Around the world today, financial service providers, technology entrepreneurs and policy makers are engaged in building a financial system that reaches out to previously excluded people, such as lower income people, very small businesses, rural dwellers, and women. Although this work is carried out in the name of the consumer, all too often, scant attention is paid to the real needs and desires consumers and very small enterprise owners have.

With that in mind, here is a thought experiment. A thought experiment is an “exercise of the imagination used to investigate the nature of things.” The question for this experiment is this:

Imagine that consumers were the creators of the inclusive finance system. What would such a system look like?

What characteristics would emerge if the needs, desires and preferences of the target customers of financial inclusion were the driving force to shape their services? The observations here are drawn from consumer research conducted or commissioned by the Center for Financial Inclusion, including research in Peru, Pakistan, Georgia and Benin for the Client Voice project of the Smart Campaign, in Kenya and India for our project on financial health, in India and Mexico for our study of financial capability, and again in Kenya and India for two CFI Fellows’ projects on the role of human touch in the digital age. I offer ten propositions based on this research.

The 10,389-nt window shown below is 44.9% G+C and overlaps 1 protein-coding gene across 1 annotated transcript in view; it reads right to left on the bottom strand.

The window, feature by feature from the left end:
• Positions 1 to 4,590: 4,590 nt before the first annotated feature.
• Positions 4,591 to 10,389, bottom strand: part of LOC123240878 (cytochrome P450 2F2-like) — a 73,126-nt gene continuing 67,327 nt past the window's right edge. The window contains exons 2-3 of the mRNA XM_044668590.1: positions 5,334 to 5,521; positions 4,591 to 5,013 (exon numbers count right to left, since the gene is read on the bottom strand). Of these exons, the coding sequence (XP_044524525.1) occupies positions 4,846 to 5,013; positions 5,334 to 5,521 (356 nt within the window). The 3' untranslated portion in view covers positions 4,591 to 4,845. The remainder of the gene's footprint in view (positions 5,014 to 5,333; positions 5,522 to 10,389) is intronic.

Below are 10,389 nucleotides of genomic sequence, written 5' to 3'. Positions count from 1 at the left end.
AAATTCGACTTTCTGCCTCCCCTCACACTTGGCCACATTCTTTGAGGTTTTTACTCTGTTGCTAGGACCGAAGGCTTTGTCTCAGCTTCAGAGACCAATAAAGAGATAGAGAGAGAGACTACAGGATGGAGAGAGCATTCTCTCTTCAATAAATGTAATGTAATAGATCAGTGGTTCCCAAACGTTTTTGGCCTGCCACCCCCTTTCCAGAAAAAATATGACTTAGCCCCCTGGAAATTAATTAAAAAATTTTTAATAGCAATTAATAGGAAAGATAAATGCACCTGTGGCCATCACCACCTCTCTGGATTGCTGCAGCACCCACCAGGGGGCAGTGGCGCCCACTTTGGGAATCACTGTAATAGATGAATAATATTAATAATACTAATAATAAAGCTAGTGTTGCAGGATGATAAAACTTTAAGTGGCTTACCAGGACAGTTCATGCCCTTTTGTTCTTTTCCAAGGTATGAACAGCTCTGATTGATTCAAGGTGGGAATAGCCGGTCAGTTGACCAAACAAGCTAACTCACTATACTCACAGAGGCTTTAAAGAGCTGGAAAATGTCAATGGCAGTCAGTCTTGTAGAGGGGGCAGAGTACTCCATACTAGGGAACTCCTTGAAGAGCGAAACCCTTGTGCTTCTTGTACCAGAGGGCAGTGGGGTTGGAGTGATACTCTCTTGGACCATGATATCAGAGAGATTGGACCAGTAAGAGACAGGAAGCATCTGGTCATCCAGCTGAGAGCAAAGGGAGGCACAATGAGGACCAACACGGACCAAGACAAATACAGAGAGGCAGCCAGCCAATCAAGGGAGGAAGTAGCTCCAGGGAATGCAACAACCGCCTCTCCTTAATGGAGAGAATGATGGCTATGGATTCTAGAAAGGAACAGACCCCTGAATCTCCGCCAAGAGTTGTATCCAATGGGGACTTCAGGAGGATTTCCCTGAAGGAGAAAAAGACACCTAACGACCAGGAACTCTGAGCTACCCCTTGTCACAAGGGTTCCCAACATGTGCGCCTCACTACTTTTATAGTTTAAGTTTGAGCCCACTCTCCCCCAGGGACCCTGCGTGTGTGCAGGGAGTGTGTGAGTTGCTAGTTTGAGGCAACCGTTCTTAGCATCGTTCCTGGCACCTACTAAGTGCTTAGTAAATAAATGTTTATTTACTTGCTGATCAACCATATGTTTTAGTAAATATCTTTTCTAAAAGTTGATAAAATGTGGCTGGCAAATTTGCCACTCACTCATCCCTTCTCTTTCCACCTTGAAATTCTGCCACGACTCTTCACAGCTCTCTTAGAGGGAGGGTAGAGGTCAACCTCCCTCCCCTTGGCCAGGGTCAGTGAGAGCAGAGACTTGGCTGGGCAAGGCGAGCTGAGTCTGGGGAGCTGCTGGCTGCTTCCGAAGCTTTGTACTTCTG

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> Posted by Hannah McCandless, Program Support Associate, Village Enterprise

Through its one-year graduation program, Village Enterprise provides business and savings training, access to savings groups, seed capital, and mentoring to rural East Africans living in extreme poverty. The program combines these grassroots interventions with linkages to financial institutions, increasing the financial capability of the extreme poor. In the second part of this series, Village Enterprise reflects on some of the learning gained through these interventions, focusing on amplifying progress made at the grassroots level through linkages to formal institutions.